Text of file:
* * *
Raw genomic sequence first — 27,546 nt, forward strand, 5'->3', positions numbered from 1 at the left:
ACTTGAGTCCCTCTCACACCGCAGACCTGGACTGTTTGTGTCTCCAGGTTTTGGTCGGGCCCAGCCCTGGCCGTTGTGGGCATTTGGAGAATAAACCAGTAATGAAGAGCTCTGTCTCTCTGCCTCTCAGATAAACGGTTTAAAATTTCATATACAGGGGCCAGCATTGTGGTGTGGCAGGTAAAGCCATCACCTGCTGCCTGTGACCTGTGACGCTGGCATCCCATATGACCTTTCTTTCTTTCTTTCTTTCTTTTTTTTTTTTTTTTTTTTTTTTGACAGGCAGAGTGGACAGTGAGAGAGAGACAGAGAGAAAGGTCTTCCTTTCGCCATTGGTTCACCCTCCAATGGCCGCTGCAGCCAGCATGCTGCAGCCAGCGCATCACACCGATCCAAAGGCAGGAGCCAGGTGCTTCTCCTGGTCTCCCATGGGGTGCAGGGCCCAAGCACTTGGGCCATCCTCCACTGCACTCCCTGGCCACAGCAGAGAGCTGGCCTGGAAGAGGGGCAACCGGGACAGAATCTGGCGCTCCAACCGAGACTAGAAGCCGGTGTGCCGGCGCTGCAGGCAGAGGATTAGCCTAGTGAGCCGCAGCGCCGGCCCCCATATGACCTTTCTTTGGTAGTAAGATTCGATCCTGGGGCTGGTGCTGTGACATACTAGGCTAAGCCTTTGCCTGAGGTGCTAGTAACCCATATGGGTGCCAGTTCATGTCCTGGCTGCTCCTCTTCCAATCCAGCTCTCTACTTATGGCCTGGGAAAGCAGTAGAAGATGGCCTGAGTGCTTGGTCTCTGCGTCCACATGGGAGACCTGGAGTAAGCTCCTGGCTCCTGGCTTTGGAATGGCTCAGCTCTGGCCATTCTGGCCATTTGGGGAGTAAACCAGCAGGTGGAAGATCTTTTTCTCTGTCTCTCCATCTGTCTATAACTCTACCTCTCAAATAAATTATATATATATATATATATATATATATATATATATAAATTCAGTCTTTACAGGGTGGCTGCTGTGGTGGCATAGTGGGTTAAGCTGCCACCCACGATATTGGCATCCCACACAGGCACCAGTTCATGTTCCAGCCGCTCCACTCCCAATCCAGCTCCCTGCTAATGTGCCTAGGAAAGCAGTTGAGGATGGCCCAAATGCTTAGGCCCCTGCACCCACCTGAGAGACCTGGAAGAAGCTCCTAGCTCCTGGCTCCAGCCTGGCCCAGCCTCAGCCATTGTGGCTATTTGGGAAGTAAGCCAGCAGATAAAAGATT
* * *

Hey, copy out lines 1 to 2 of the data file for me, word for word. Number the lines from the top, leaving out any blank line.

Raw genomic sequence first — 27,546 nt, forward strand, 5'->3', positions numbered from 1 at the left:
ACTTGAGTCCCTCTCACACCGCAGACCTGGACTGTTTGTGTCTCCAGGTTTTGGTCGGGCCCAGCCCTGGCCGTTGTGGGCATTTGGAGAATAAACCAGTAATGAAGAGCTCTGTCTCTCTGCCTCTCAGATAAACGGTTTAAAATTTCATATACAGGGGCCAGCATTGTGGTGTGGCAGGTAAAGCCATCACCTGCTGCCTGTGACCTGTGACGCTGGCATCCCATATGACCTTTCTTTCTTTCTTTCTTTCTTTTTTTTTTTTTTTTTTTTTTTTGACAGGCAGAGTGGACAGTGAGAGAGAGACAGAGAGAAAGGTCTTCCTTTCGCCATTGGTTCACCCTCCAATGGCCGCTGCAGCCAGCATGCTGCAGCCAGCGCATCACACCGATCCAAAGGCAGGAGCCAGGTGCTTCTCCTGGTCTCCCATGGGGTGCAGGGCCCAAGCACTTGGGCCATCCTCCACTGCACTCCCTGGCCACAGCAGAGAGCTGGCCTGGAAGAGGGGCAACCGGGACAGAATCTGGCGCTCCAACCGAGACTAGAAGCCGGTGTGCCGGCGCTGCAGGCAGAGGATTAGCCTAGTGAGCCGCAGCGCCGGCCCCCATATGACCTTTCTTTGGTAGTAAGATTCGATCCTGGGGCTGGTGCTGTGACATACTAGGCTAAGCCTTTGCCTGAGGTGCTAGTAACCCATATGGGTGCCAGTTCATGTCCTGGCTGCTCCTCTTCCAATCCAGCTCTCTACTTATGGCCTGGGAAAGCAGTAGAAGATGGCCTGAGTGCTTGGTCTCTGCGTCCACATGGGAGACCTGGAGTAAGCTCCTGGCTCCTGGCTTTGGAATGGCTCAGCTCTGGCCATTCTGGCCATTTGGGGAGTAAACCAGCAGGTGGAAGATCTTTTTCTCTGTCTCTCCATCTGTCTATAACTCTACCTCTCAAATAAATTATATATATATATATATATATATATATATATATATAAATTCAGTCTTTACAGGGTGGCTGCTGTGGTGGCATAGTGGGTTAAGCTGCCACCCACGATATTGGCATCCCACACAGGCACCAGTTCATGTTCCAGCCGCTCCACTCCCAATCCAGCTCCCTGCTAATGTGCCTAGGAAAGCAGTTGAGGATGGCCCAAATGCTTAGGCCCCTGCACCCACCTGAGAGACCTGGAAGAAGCTCCTAGCTCCTGGCTCCAGCCTGGCCCAGCCTCAGCCATTGTGGCTATTTGGGAAGTAAGCCAGCAGATAAAAGATT